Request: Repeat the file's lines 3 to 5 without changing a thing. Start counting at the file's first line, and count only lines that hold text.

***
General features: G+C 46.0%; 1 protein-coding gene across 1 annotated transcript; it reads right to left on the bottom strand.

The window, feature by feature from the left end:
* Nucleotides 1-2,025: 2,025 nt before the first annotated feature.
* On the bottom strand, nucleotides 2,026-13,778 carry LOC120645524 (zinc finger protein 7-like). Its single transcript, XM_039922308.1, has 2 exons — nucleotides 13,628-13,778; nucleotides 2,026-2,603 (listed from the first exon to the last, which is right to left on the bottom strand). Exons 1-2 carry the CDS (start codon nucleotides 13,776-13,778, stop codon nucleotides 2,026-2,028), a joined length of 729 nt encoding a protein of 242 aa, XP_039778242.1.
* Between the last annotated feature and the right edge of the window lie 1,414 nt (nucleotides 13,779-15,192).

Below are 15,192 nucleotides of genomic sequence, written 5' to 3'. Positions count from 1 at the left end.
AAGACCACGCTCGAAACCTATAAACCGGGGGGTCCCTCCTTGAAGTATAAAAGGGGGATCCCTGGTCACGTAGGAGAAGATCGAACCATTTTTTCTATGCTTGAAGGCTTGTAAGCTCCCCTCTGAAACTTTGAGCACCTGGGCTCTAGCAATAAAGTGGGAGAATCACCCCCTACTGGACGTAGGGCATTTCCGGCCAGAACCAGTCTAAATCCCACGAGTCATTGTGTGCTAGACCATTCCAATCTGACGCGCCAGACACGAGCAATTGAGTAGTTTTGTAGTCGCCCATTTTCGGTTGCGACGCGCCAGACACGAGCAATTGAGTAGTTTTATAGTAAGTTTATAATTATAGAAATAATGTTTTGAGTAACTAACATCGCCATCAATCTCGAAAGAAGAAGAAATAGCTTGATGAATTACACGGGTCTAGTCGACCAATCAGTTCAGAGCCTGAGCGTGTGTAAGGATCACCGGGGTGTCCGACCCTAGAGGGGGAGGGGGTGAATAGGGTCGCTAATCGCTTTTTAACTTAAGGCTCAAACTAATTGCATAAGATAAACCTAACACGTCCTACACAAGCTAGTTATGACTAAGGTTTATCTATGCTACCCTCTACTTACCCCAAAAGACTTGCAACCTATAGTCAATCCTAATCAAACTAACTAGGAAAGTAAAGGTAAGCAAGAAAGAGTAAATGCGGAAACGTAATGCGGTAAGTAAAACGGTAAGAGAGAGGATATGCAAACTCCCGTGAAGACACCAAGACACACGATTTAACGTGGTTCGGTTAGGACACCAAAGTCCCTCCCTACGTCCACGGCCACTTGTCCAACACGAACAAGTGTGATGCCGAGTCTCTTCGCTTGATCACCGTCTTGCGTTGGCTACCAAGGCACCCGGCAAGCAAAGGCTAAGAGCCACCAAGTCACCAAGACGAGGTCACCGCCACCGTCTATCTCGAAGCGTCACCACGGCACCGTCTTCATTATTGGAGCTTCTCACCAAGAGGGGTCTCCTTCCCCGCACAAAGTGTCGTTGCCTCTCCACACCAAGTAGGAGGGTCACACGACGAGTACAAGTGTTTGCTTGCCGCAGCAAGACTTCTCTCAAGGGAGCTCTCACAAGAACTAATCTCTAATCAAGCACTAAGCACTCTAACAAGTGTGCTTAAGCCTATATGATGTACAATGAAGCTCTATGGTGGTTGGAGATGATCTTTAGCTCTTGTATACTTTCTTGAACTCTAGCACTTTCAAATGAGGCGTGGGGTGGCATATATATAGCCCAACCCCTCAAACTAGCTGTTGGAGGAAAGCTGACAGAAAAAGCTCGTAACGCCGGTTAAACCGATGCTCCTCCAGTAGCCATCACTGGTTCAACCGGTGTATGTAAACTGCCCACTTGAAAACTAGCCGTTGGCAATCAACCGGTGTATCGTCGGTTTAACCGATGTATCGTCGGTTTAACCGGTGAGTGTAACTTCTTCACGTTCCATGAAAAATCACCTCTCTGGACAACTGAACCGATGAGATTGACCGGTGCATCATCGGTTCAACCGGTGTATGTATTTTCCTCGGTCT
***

* Nucleotides 1-2,025: 2,025 nt before the first annotated feature.
* On the bottom strand, nucleotides 2,026-13,778 carry LOC120645524 (zinc finger protein 7-like). Its single transcript, XM_039922308.1, has 2 exons — nucleotides 13,628-13,778; nucleotides 2,026-2,603 (listed from the first exon to the last, which is right to left on the bottom strand). Exons 1-2 carry the CDS (start codon nucleotides 13,776-13,778, stop codon nucleotides 2,026-2,028), a joined length of 729 nt encoding a protein of 242 aa, XP_039778242.1.
* Between the last annotated feature and the right edge of the window lie 1,414 nt (nucleotides 13,779-15,192).